Image courtesy BagoGames/Flickr
After the completely underwhelming release of the first game, Ubisoft is back trying to revive the Watch Dogs franchise. With a whole new setting, characters, protagonist and villain it’s easy to see how hard Ubisoft is working to revamp the series as a whole, to gain back the initial hype the first game had online.
In a world where major corporations are constantly watching and privacy is no longer a commodity, Watch Dogs 2 puts the rebellion back into the modern era. The themes are similar to the first game, i.e. a centralised focus on hacking and surveillance mechanics being a major part of the open world. Here the attempt at a darker and grittier narrative of a not too distant future feels more well rounded, topped-off with some well meaning satire.
Watch Dogs 2 seems to remember that its main purpose is to entertain. It doesn’t take itself too seriously, learning some major pointers from the successful Saints Row series. The writing team has finally realised that they can have fun with the idea of handheld heightened technology, while still filling in the emptiness of the sandbox genre with some semblance of life.
The main narrative and characters feel more dimensional this time around. They have some interesting personalities, though they are perhaps pushed into our faces repeatedly. With backstories, character arcs and motivations, the introduction of these characters is a nice change from the blandness of the first game. Gender, race and sexual diversity also brightens up the game from its repetitive gameplay and boring over-world mechanics.
The core of Watch Dogs has remained in its second iteration, with the mechanics of driving, hacking, stealth, combat returning for good reason (don’t fix what isn’t broken). However, it would have been advisable for Watch Dogs 2 to have built on these core mechanics rather than just copy-pasting them from the previous game.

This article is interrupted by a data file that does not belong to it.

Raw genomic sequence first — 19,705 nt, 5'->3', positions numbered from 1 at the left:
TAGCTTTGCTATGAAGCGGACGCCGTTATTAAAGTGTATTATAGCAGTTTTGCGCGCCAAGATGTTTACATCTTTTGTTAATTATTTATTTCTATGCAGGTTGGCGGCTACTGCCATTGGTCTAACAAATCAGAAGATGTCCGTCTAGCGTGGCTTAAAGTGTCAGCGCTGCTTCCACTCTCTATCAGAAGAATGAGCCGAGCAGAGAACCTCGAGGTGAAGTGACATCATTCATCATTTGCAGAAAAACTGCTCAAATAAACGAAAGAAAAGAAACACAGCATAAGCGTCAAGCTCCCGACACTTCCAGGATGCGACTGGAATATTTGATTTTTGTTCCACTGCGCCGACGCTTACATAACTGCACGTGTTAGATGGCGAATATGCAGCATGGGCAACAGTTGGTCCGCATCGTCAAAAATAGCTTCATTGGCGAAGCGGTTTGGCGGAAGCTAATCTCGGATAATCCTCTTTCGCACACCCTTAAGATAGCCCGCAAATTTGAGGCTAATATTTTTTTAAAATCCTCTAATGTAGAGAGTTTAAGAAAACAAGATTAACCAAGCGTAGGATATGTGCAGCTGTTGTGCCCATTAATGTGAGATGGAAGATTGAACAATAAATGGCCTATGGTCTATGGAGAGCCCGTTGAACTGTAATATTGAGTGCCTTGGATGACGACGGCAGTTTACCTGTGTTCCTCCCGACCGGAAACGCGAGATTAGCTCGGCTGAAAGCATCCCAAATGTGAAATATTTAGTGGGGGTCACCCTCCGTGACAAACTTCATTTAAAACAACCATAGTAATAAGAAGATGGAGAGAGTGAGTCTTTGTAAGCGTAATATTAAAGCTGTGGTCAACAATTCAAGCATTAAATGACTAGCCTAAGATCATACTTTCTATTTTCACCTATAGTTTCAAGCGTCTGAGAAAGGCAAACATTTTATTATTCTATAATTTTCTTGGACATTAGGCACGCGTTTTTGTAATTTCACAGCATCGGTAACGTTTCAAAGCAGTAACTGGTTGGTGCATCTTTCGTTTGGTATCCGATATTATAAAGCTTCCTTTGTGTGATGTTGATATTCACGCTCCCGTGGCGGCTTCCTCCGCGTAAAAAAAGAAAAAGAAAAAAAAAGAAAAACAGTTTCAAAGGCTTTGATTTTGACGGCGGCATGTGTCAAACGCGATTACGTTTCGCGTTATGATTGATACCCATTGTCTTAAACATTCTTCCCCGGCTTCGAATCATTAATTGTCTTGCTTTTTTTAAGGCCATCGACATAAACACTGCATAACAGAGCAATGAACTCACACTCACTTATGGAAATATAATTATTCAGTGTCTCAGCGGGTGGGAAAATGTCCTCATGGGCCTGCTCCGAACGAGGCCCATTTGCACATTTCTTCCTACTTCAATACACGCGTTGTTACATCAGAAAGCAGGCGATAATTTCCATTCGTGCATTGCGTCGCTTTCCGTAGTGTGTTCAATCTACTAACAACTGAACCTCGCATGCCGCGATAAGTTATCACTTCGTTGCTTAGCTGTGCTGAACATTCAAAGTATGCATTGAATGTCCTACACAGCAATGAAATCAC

Ubisoft has arranged gameplay alongside these core elements to allow for some level of personalisation, but along the way it becomes clear that most of the missions have been written with the primary mechanics in mind. For some players this will prove boring, but with the distraction of side missions within the San Francisco sandbox it can be forgiven.
As an open world game Watch Dogs should work well, following the success of GTA 5 and Saints Row 4. A modern sandbox setting is a no-brainer after all. However, unlike the two successful aforementioned sandboxes, Watch Dogs 2 forgets to fill the world with interesting gameplay. San Francisco has never felt so empty. The collectables and events around the map are few and far between. This world lacks personality and comes across just as boring as the real world. Without the wacky antics of GTA and Saints Row, San Francisco is just a flat space.
The hacking mechanic, which is the main selling point of both games, has thankfully been improved. Being able to control vehicles remotely as a distraction or to create platforms was useful. The best improvement by far was the ability to summon cops or gangs onto unsuspecting targets is highly amusing.
The addition of drones allows for more customization of gameplay experiences, as well as giving the players a new way to see the world. From high above or underfoot, small drones can be driven remotely to carry out hacking tasks. This addition was a saving grace for the series.
As a sequel, Watch Dogs 2 is a step in the right direction. It’s not the biggest step but nonetheless an improvement. Bringing fun and brightness to what was a serious series frees up the game to actually be, well, fun. Watch Dogs 2 takes the basics from the first game and fixes them with fresh ideas. It’s fair to say that Watch Dogs 2 can stand on its own two feet.